|Publication number||US2506153 A|
|Publication date||May 2, 1950|
|Filing date||Jun 17, 1947|
|Priority date||Jun 17, 1947|
|Publication number||US 2506153 A, US 2506153A, US-A-2506153, US2506153 A, US2506153A|
|Inventors||Hurley Albert B|
|Original Assignee||North American Paper Process C|
|Export Citation||BiBTeX, EndNote, RefMan|
|Patent Citations (6), Referenced by (4), Classifications (9)|
|External Links: USPTO, USPTO Assignment, Espacenet|
StAKUh rauw May 2 195o A. B. HURLEY 2,506,153/"5 oPAcIFcATIoN 0F PAPER -f 'IHIIYIIIIIIVHIMIIVIIIIT l Mullins' Emp n Ell u 1| ll'llllllll" l INVENTOR Il l'llll l I I l ATTORNEY Patented May 2, 1950 StAHCH ROO OPACIFICATIQN OF PAPER Albert B. Hurley, Huntington, N. Y., assigner to North American Paper Process Company, Inc., Dover, Del., a corporation of Delaware Application June 17, 1947, Serial No. 755,184
4 Claims. (Cl. 88-1) This invention relates to improvements in the method described and claimed in U. S. Letters Patent No. 1,877,512, granted to me September 13, 1932, and to the paper produced thereby as described and claimed in U. S. Letters Patent No. 1,969,707, granted to me August 7, 1934.
In the aforesaid Patent No. 1,877,512 I have described a method of treating the more or less translucent papers used by the printing industry in such manner as substantially to decrease the light transmission factor thereof. These papers including, of course, book or magazine, catalog, newsprint, etc. which because of their quality and/ or thickness are not opaque. Those papers wherein bleached pulp is used during manufacture to obtain a certain desirable degree of whiteness have their transparency so increased by the use of such bleached pulp that a relatively thin and cheap newsprint may be less translucent than a thicker, more expensive, magazine paper. This transparency is extremely undesirable because of the "show through from one printed side of the paper to the other when the paper is incorporated in magazines, newspapers, etc., or used for writing purposes.
In the aforesaid Patent No. 1,877,512 I have disclosed a method wherein a paper sheet or web of relatively cheap quality may be provided with grids at opposite sides, each screen or grid being of such iineness as to be imperceptible, as a grid, to the naked eye beyond a predetermined distance. So long as the elements or units of the grid at the aforesaid predetermined distance intercept or subtend visual angles equal to or less than three minutes of arc, the grid is sulciently fine for this purpose. To the naked eye spaced from a treated sheet beyond the aforesaid distance, the design of the grid is imperceptible and the surface of the sheet or web appears to be continuous.
As I have disclosed in the aforesaid Patent No. 1,877,512 the grid material or pigment may be tinted in such manner that the grid functions as a ilter screen whereby to absorb or filter the objectionable portions of the spectrum in such manner that, under artificial light, paper treated by this method will appear to be more nearly white than paper with an overall coating or nish of very high quality. Likewise, as I have also pointed out in that patent, the discontinuous nature of the coating provided by the grid reduces glare to a very large extent which is an important feature since it substantially reduces eye fatigue in artificial light.
According to the teachings of the above designated Patents Nos. 1,877,512 and 1,969,707, similar and similarly arranged grids or screens were applied to opposite sides of the paper. In those patents, I have illustrated grids of checkerboard design wherein the coated portions approximately equalled the uncoated portions between the treated portions i. e. the coverage achieved by each grid was approximately 50 per cent. Such grids may properly be termed 50/50 grids.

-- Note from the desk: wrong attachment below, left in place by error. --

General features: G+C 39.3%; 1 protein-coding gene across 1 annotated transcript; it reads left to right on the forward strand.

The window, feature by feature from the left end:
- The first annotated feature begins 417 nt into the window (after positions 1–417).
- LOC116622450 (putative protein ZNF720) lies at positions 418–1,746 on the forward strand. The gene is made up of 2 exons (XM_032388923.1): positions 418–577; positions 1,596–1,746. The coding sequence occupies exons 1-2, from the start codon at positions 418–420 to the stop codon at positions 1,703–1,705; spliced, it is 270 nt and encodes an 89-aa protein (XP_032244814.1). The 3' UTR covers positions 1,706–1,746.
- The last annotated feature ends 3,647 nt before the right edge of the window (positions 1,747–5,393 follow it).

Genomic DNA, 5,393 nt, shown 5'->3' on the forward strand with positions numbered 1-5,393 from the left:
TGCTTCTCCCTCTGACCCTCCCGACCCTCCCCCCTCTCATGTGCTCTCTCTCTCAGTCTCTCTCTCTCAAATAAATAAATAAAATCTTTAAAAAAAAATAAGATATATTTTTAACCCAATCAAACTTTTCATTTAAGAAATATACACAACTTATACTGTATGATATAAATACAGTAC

In such cases, so far as opacity was concerned, the most desirable relationship of the grids at the opposite sides occurred where the coated portions of the grid at one side coincided with the uncoated portions of the grid at the opposite side. In such case, the ultimate increase of opacity of the treated paper sheet or web was achieved. However, because of slippage between the web or sheet and the oset or grid applying rolls, and
because of the diillculty of achieving and maintaining perfect relative alignment of the rolls and the grids or screens applied thereby, the occurrences of such most desirable conditions was extremely rare. Also because of slippage between the rolls and the paper, the coverage varied even during one coating operation so that a paper of quite uneven quality was often obtained.
Thus according to the teachings of the above designated patents the increase in the opacity of the treated sheet or web varied between 50 per cent (50%) and 100 per cent (100%). According to this invention, as illustrated in the accompanying drawing, where a 50/50 grid is used at each side of the sheet or web the minimum opacity increase of 50 per cent (50%) is materially increased -as will hereinafter appear.
According to this invention, the elements of the grids at one side of the treated sheet (or their major axes) are disposed at an acute angle with respect to the elements or units (or their major axes), of the grid at the opposite side of the sheet or web in such manner that where, as in the example illustrated in the aforesaid patents,
the grids each provide 50 per cent (50%) coverage, a substantial increase in minimum coverage is achieved i. e. with a 50/50 checkerboard grid at opposite sides, as illustrated in Figs. 2-6, and with the elements or units of the grid (or their major axes) disposed at degrees with respect to similar elements or units of the grid (or their major axes) at the opposite side of the sheet or web, the minimum coverage or opacity increase within a given area will equal or exceed 621/2 per cent of the sheet area regardless of the relative alignment of the grids either longitudinally of the sheet or web, or transversely thereof. Since the coverage percentage according to the practice of this invention may vary only between 62% per cent and 100 per cent as compared with the range of 50 per cent to 100 per cent, the uniformity of the treated paper is substantially increased.